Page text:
Decision made! I want to be a Medical Coder. It sounds perfect a great job working from home right? Well not exactly.

The reality is that could be your end result, but unlikely to be your first job in the field. Experience is the ultimate key to getting hired for any coding position as every new coder quickly learns.

Training is the first step. There are literally hundreds of options. How do you decide if you are a beginner having never worked in the Medical field?

Comparisons really show the differences in college V.S. specialized training. Cost and time are the most notable differences. Every end result was the same no matter the choice. A National credentialing exam must be passed. The cost and time spent is your choice to accomplish this goal.

The two most respected and recognized credentialing organizations are American Academy of Professional Coders (AAPC) and American Health Information Management Association (AHIMA). These credentials are what employers are seeking along with experience. To be eligible to take these exams it is not required to spend a lot of money and time. However, you do need the right preparation. The right preparation is essential.

Coding Certification Organization (CCO) is the perfect place to not only learn to code, but also to prepare for the National certification exams and the resources to continue your coding journey.  CCO has AAPC approved curriculum, reasonable prices and great support.

Five Cardinal Coding Ordinances

Teaming up with CCO led me to make these 5 Cardinal Coding Ordinances I follow on my journey to become a Certified Professional Coder (CPC):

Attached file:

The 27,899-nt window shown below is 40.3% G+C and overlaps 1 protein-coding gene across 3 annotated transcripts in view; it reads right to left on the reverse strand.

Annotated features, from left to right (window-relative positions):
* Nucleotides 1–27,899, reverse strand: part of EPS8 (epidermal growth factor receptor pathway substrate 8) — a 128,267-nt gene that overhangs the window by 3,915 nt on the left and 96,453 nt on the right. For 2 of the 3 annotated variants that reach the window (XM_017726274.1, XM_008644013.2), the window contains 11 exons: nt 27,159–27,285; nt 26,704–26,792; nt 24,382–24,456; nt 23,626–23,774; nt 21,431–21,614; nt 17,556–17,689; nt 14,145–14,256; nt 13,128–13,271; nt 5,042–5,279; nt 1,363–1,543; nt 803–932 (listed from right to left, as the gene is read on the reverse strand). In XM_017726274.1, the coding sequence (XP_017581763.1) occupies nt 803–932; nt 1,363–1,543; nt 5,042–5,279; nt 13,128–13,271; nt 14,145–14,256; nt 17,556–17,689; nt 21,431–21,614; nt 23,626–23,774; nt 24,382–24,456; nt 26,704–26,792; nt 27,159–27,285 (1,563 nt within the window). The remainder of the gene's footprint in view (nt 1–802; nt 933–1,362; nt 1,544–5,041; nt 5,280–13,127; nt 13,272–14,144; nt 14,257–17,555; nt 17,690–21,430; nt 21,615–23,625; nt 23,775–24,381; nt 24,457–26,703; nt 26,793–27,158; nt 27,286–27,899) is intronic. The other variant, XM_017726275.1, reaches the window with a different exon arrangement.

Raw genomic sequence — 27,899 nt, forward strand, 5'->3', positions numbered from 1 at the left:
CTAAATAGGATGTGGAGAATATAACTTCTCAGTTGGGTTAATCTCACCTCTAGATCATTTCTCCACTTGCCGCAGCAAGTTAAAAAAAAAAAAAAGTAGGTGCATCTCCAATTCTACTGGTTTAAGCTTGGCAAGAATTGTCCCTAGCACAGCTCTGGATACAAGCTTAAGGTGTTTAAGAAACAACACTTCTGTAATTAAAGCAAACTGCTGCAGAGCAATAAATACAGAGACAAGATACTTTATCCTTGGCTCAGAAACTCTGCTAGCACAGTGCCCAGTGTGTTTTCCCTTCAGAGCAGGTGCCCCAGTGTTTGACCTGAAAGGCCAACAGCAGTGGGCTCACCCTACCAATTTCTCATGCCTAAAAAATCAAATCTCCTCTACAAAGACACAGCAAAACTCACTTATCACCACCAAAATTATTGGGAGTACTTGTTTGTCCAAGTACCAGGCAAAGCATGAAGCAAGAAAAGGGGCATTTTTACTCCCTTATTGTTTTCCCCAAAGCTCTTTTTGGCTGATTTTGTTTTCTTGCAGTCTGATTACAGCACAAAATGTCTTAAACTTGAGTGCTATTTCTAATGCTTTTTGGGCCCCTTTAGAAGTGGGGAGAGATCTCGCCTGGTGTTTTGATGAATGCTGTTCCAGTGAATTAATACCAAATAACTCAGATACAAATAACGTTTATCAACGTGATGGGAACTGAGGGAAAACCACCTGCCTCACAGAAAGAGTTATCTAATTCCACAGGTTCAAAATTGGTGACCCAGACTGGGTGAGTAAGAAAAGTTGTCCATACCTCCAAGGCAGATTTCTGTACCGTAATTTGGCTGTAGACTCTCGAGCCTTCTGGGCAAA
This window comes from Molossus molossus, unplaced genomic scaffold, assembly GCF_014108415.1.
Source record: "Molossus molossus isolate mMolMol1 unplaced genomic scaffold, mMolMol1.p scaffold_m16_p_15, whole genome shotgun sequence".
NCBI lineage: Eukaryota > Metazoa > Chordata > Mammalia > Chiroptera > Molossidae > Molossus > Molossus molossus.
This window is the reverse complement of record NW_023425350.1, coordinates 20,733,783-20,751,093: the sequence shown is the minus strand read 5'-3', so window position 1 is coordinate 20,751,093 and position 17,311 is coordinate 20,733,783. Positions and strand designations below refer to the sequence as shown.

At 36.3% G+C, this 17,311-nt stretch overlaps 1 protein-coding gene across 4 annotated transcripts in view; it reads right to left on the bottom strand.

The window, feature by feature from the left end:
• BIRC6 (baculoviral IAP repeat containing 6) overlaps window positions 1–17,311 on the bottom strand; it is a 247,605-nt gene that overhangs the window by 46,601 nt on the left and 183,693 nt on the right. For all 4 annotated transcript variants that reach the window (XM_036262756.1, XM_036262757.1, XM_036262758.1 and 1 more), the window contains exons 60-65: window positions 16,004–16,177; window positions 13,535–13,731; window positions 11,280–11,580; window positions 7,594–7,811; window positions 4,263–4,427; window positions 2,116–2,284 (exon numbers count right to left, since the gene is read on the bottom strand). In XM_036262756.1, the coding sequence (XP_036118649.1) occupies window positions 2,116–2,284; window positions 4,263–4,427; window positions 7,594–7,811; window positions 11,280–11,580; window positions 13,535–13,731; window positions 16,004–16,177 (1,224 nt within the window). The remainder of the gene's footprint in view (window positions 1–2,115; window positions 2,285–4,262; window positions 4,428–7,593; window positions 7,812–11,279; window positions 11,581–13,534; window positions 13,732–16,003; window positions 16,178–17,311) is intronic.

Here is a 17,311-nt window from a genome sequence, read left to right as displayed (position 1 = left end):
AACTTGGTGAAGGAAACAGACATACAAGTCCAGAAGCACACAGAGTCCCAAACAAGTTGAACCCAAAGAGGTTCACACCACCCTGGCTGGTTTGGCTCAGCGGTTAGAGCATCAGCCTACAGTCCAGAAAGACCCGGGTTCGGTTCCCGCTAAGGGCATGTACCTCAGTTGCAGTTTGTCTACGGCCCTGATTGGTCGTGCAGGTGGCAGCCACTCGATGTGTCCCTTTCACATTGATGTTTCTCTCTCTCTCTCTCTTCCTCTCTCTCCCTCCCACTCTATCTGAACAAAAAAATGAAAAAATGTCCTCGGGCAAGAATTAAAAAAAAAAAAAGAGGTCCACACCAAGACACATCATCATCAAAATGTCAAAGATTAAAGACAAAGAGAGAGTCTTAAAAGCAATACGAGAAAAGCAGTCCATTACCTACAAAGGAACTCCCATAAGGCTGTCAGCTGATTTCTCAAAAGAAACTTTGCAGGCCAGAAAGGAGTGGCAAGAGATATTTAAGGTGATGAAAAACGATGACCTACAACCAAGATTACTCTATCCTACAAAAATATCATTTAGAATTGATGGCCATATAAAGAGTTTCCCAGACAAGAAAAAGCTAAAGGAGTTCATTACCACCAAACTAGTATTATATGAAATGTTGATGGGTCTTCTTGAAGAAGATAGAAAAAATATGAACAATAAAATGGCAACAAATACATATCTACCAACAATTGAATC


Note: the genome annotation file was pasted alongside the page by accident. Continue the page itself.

1.   Be resourceful and learn how to use those resources. The World Wide Web is the single most important resource. Google it, as you    are most likely only a click away from whatever you need to know.

2.   Know your coding manuals inside and out. How to use them correctly, where things are located in them, paying special attention to guidelines, conventions, details, spellings, and special directions.

3.   Networking is important. Whether it is on LinkedIn, Facebook groups, forums, local AAPC chapter meetings, get involved and participate because remember you never know when or where opportunity will knock so always conduct yourself as you would like to be seen.

4.   Continuing education is essential to keep yourself updated on the constantly changing world that is Medical coding.

5.   Practice, practice, practice and then practice some more as that is the only real way to successfully learn to apply code correctly with speed and accuracy.

I am excited to be learning at CCO from the best in the field. I look forward to ICD-10 and the opportunities I feel will be created for a new coder from it’s implementation. I am confident with the knowledge, skill, and network of support  CCO offers it will help me achieve my goal of becoming a Certified Professional Coder (CPC) despite my lack of experience. Using the 5 Cardinal Coding Ordinances can help you become successful too!

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